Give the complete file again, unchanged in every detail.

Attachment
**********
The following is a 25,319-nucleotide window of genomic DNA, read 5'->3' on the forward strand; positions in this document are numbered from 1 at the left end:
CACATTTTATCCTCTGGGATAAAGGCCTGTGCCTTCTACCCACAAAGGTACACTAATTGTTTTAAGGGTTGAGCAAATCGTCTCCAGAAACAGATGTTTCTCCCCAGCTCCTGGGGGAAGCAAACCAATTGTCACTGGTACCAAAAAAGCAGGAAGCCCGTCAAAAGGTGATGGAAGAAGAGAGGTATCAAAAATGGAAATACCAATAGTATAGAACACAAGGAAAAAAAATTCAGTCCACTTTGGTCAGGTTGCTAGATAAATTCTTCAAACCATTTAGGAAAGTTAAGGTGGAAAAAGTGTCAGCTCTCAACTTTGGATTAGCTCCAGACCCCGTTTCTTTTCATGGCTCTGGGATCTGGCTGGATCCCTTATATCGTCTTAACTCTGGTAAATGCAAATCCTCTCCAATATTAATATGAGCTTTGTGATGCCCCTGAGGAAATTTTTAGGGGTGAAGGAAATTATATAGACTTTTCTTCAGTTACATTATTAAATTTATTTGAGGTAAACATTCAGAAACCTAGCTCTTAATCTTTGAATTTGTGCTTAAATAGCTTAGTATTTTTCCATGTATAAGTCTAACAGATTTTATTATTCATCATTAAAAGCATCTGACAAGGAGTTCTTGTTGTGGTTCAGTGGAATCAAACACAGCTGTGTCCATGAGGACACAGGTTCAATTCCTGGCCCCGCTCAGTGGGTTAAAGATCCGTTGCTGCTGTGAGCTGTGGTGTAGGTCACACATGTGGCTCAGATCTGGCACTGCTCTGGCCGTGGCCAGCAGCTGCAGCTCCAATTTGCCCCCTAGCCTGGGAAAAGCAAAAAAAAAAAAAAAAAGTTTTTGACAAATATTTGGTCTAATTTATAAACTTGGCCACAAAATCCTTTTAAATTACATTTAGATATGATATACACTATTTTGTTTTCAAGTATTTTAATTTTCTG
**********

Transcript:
The following is a 25,319-nucleotide window of genomic DNA, read 5'->3' on the forward strand; positions in this document are numbered from 1 at the left end:
CACATTTTATCCTCTGGGATAAAGGCCTGTGCCTTCTACCCACAAAGGTACACTAATTGTTTTAAGGGTTGAGCAAATCGTCTCCAGAAACAGATGTTTCTCCCCAGCTCCTGGGGGAAGCAAACCAATTGTCACTGGTACCAAAAAAGCAGGAAGCCCGTCAAAAGGTGATGGAAGAAGAGAGGTATCAAAAATGGAAATACCAATAGTATAGAACACAAGGAAAAAAAATTCAGTCCACTTTGGTCAGGTTGCTAGATAAATTCTTCAAACCATTTAGGAAAGTTAAGGTGGAAAAAGTGTCAGCTCTCAACTTTGGATTAGCTCCAGACCCCGTTTCTTTTCATGGCTCTGGGATCTGGCTGGATCCCTTATATCGTCTTAACTCTGGTAAATGCAAATCCTCTCCAATATTAATATGAGCTTTGTGATGCCCCTGAGGAAATTTTTAGGGGTGAAGGAAATTATATAGACTTTTCTTCAGTTACATTATTAAATTTATTTGAGGTAAACATTCAGAAACCTAGCTCTTAATCTTTGAATTTGTGCTTAAATAGCTTAGTATTTTTCCATGTATAAGTCTAACAGATTTTATTATTCATCATTAAAAGCATCTGACAAGGAGTTCTTGTTGTGGTTCAGTGGAATCAAACACAGCTGTGTCCATGAGGACACAGGTTCAATTCCTGGCCCCGCTCAGTGGGTTAAAGATCCGTTGCTGCTGTGAGCTGTGGTGTAGGTCACACATGTGGCTCAGATCTGGCACTGCTCTGGCCGTGGCCAGCAGCTGCAGCTCCAATTTGCCCCCTAGCCTGGGAAAAGCAAAAAAAAAAAAAAAAAGTTTTTGACAAATATTTGGTCTAATTTATAAACTTGGCCACAAAATCCTTTTAAATTACATTTAGATATGATATACACTATTTTGTTTTCAAGTATTTTAATTTTCTG